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Everything posted by isaac42

  1. Why, yes. Yes, it is a post.
  2. Also, this might be better addressed in the keyboard forum.
  3. That might depend on how you define 'going'.
  4. I'm going to set the record player aside. I seem to be stuck, and higher priorities have come up, such as my Sunn 200S.
  5. I have obtained pickups for the electric deck!
  6. A friend of mine is doing a hime improvement project. He'll be replacing the rails of his deck with wire. So naturally (?), he thought, "Wires are just big guitar strings. I should tune them and put pickups under them." So, that's what he's doing. A few guys online are helping out by sending cheap, unused pickups.
  7. Message from TalkBass: TalkBass is currently offline due to a catastrophic fire and subsequent fire-suppressant water damage at the datacenter where our servers are hosted. We have been offline since the evening of Sunday April 4th. Power restoration has been slower than anticipated, as has any info on the possible damage to our servers. While this is deeply frustrating, please know we are doing everything we can to get TalkBass back online as soon as possible. Offsite backups were automatically maintained up until the incident, so if deemed the best course we will spin up new servers and start to rebuild from backups. Thank you for your patience during this time. We've been online for over 20 years, and we will get through this! Happy bassing to all, I so look forward to seeing you soon. Paul Determan (Founder and owner)
  8. Looks a little bit like this:
  9. On a fretless, use lots of vibrato!
  10. Yeah, I couldn't find much of anything on it, either. Lots on the Yamaha keyboards, but that's not useful to me in this context!
  11. Bingo! I delibaerately called it a record player, instead of a turntable. It is self-contained, has a monophonic ceramic cartridge, and an amplifier with one vacuum tube powering a single speaker. 78, 45, 33⅓ and 16⅔ rpm. I has occurred to me that the rim drive could be slipping when the load is increased on the mechanism.
  12. No, it's not. People left, and never came back.
  13. Well, we're still here. I do miss the Portland area bassists who used to hang here.
  14. I bought a Glarry GJazz, did some setup work on it, and replaced the electronics. Pretty amazing for the price.
  15. Trying and utterly failing to get an old record player working. The thing is, everything works, more or less. At least it did when I got it! Plug it in, and the single tube glows. Turn the switch to ON and the platter starts turning. Put an LP on the spindle and the switch to REJ and the record drops, then everything stops. Turn the platter a little, and everything starts moving again, record plays. I figure something is sticky, so I tear it apart. Oil the motor, check all of the moving parts. Everything seems fine. Putting it back together, a part falls out. No idea where it came from. I check, everything seems to be working. I put it back together, and the arm doesn't lift and return after playing. I turn it over, and it works. Eventually, I find where the part went. It was holding up a link. When right side up, the link dropped and didn't perform its function. Now it's all back together, but it still freezes up. In addition, it no longer plays; the needle skitters across the record. On a modern turntable, there's an anti-skate mechanism to prevent this. If this old thing has such, I can't find it. It's also possible that I broke off the needle while working on it. I might flip it over and try the 78 RPM needle, see if that works at all. Yeah, that worked. I must have broken the needle off. Anyway, it's an ELECTONE model 4350. At this point, I'm about to give up. It may be that the 60-year-old motor just isn't up to the job anymore.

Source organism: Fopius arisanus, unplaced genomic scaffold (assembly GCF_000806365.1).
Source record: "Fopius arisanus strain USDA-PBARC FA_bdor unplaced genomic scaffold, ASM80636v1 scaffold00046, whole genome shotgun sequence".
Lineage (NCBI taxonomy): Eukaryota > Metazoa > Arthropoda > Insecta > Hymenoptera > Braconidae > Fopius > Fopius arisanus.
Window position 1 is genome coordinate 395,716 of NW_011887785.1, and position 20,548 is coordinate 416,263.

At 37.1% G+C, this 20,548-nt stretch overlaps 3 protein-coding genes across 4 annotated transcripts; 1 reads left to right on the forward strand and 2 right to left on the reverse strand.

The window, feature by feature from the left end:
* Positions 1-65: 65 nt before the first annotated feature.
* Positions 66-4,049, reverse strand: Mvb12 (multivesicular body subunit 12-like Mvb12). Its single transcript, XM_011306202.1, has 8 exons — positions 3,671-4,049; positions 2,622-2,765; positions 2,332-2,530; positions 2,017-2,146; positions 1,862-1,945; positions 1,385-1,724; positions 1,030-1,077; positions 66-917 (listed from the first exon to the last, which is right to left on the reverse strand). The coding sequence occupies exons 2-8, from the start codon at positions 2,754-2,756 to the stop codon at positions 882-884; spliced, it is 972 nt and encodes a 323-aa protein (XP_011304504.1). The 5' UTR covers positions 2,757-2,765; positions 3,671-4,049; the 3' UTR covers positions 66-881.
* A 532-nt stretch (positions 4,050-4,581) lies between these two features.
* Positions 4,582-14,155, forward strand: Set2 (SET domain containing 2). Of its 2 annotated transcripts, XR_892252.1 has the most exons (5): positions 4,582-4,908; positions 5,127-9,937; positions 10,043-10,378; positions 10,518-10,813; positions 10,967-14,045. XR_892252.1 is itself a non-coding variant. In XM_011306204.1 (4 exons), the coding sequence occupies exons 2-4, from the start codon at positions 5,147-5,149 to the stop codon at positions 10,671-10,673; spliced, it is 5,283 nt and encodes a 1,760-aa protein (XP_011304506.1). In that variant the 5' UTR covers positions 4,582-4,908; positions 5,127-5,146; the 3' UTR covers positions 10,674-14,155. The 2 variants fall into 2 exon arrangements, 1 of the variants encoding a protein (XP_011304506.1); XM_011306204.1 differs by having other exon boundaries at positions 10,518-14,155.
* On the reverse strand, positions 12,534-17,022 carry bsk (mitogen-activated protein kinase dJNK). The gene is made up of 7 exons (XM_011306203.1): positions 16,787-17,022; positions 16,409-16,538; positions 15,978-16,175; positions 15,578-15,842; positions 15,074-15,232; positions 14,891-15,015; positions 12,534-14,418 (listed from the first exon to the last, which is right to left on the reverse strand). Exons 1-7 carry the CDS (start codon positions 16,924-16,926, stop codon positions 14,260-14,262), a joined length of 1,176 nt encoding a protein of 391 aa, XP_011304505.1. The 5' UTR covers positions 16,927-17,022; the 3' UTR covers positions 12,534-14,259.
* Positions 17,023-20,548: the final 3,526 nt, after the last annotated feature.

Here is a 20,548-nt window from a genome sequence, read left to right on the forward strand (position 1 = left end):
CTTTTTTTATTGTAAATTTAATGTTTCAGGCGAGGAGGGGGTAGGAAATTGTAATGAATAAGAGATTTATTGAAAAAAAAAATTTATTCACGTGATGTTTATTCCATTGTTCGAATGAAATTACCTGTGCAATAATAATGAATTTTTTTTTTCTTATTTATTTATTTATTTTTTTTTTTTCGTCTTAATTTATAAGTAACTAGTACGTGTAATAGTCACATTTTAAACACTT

16. Yes, the string's thickness is the same over its entore length. So, if you change the length, as by fretting, you change the thickness to length ratio. That also changes the stiffness. As in pretty much everything, if you change any one thing, it affects everything. As for the Big Question, it's actually the other way around. The frets are placed where they are in order to get the correct note, properly intonated, when you fret it. Early instruments didn't have adjustable bridges, so they had adjustable frets. The frets were pieces of string or gut wrapped around the neck, and the player adjusted the position of the fret to get the proper intonation. As it happens, the octave fret needed to be pretty close to exactly halfway between the nut and the bridge, which is right where you'd expect it to be.
  17. Ideally, they'd be the same. But in the real world, when you press down on a string, a few things happen. One is that you increase the tension on the string slightly, which would cause it to go sharp. Another is that the string's proportions effectively change, becoming thicker relative to length. Both of those things require that there be some compensation at the bridge. Probably, there are other effects I'm not thinking of. But the important thing is that, if it works, it works.
  18. I accede to your demand, Sir! You Suck!
  19. At least people spell your name correctly!
  20. Another reminder that everyone plays bass better than I do, but some are so much better that I can't even wrap my head around it.
  21. And she's totes adorbs, too!
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